Discussion in 'Politics and Religion' started by Joe L, Apr 9, 2018.
We’re up to like 1,757,909 counts of Obstruction of Justice.
Well, that doesn’t seem guilty.
A furtherance of the attack on the justice depth.
So his lawyers are arguing that a probable co-conspirator be allowed to review and remove the evidence of said crime before law enforcement had a chance to see it? Ridiculous.
I would advise any person who had their legal files to do the exact same thing. In fact, I would argue that any client of that attorney file a similar motion immediately, even if they are not the target of an investigation. The danger when a lawyer's files are seized is that they contain information that is relevant, likely to lead to the discovery of relevant evidence, and irrelevant evidence. Worse, the files may have information about other clients in other cases.
Remember that seizing attorney files is not normal. It's only supposed to happen when a client and an attorney essentially conspire (although it's a bit looser than that, but legal weeds) to commit a crime. You can't, as an attorney, hide behind the privilege to shield evidence of your crime.
Yeah, this argument is stupid. The best his lawyers can hope for is to send all files to a magistrate judge or a special master who will review them in camera then part and parcel documents that are responsive to the warrant to the DoJ. No way anyone would let a defense team look through documents and self-select what is responsive and what is not.
Isn't that the purpose of the taint team? My understanding is that anything they review that they determine is privileged cannot be released and essentially the taint team is held to the same lawyer/client privilege that the original lawyer has.
New career goal: add Taint Team to résumé.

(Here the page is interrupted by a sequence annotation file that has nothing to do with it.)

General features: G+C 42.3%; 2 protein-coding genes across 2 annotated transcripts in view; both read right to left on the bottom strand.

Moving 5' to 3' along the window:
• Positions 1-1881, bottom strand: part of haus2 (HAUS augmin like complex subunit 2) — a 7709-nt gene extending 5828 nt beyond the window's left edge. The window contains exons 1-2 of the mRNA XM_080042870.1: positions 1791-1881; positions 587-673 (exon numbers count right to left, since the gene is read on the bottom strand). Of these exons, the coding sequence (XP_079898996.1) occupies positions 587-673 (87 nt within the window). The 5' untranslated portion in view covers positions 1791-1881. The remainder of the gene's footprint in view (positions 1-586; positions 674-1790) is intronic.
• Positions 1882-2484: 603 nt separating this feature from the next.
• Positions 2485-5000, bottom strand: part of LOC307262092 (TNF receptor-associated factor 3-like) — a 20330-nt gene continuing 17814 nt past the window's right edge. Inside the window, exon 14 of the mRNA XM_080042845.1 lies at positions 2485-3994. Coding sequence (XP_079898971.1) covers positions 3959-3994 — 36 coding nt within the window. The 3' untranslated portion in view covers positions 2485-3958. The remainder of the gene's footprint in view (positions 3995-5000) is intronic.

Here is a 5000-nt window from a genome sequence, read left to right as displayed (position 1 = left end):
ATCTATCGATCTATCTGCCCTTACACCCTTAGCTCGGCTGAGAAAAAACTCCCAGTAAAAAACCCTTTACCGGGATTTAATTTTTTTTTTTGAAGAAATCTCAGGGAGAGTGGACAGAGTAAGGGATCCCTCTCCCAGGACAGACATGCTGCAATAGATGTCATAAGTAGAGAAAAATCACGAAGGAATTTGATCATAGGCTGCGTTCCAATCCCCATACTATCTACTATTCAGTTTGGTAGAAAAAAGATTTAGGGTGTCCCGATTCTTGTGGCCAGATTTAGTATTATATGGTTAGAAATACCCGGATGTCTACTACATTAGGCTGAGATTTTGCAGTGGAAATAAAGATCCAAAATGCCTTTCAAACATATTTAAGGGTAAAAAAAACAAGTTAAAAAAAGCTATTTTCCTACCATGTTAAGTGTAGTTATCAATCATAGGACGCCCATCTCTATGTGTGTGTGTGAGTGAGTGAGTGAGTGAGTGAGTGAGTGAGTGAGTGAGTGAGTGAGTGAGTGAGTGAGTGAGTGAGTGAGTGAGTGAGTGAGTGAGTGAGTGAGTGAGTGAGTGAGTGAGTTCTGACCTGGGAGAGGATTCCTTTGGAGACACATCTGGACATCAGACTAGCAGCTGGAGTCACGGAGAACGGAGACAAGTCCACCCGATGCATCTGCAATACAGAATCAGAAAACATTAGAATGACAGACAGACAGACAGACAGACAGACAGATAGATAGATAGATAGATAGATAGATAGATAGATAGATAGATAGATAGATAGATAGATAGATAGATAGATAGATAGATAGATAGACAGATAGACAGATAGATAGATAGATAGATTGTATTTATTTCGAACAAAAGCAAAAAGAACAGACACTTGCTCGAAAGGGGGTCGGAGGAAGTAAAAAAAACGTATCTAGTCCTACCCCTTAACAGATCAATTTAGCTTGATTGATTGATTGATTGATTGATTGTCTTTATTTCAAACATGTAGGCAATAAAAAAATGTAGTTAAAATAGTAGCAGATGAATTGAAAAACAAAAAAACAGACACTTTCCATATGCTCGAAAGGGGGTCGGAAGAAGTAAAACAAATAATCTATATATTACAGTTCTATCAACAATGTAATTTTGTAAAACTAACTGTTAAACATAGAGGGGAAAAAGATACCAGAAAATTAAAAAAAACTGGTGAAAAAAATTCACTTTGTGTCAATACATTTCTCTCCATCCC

I don't trust prosecutors to objectively search through an attorney's files any more than I trust the defense. Give it to a judge.
The taint team isn't supposed to be the prosecutors though. They are supposed to be independent lawyers that review the files and then determine what can be handed over to the prosecution. According to Chris Christie "There's going to be a taint team. They call it a taint team because you don't want to taint the prosecutors who are actually investigating it by seeing potentially privileged information that they have no right to see." Ultimately the evidence they find will be reviewed by a judge to determine whether or not it is admissible.
The taint team is a team of DoJ prosecutors that are not related to the case.
I understand that the goal is to put up a Chinese Wall between the reviewing team and the prosecutors, but prosecutors have a very particular mindset. It should go to the judge, magistrate, or special master in the first instance.
Man, we've gone from pee-pee to porn star to taint. This whole thing is soooo Trump.
More to this point:
"First, the taint team procedure does not prevent the government from seeing privileged, confidential and irrelevant information that is in the electronic records; it merely changes the identity of the government attorneys and agents who first review that information. See, e.g., United States v. Neill, 952 F. Supp. 834, 840-41 & n. 14 (D.D.C. 1997) (finding that a taint team review is a per se intentional intrusion into attorney/client privilege and stating that taint team procedures "create an appearance of unfairness.") Second, the prosecutors and agents who serve on taint teams cannot be expected to ignore evidence of other crimes they may potentially find in the electronic records they are reviewing, even if the government would not otherwise have suspected the commission of such crimes or, if it had, would not have had the right to obtain evidence of those crimes from these electronic records. The DOJ procedure provides the illusion of protection but does not solve the fundamental problem that attorneys and agents for the government are able to review information they have no right to see."
This looks like an unauthorized disclosure of Sean Hannity as a client. I have a real problem with this. The judge ordered disclosure of Hannity's name in open court.
 Cohen's attorneys are right: the judge should have taken the name in the envelope and not required open disclosure pending appeal. The judge was wrong on this one. Unless there is probable cause that Hannity committed a crime that is the focus of this investigation, search, and seizure, his name is protected by attorney-client privilege.
Separate names with a comma.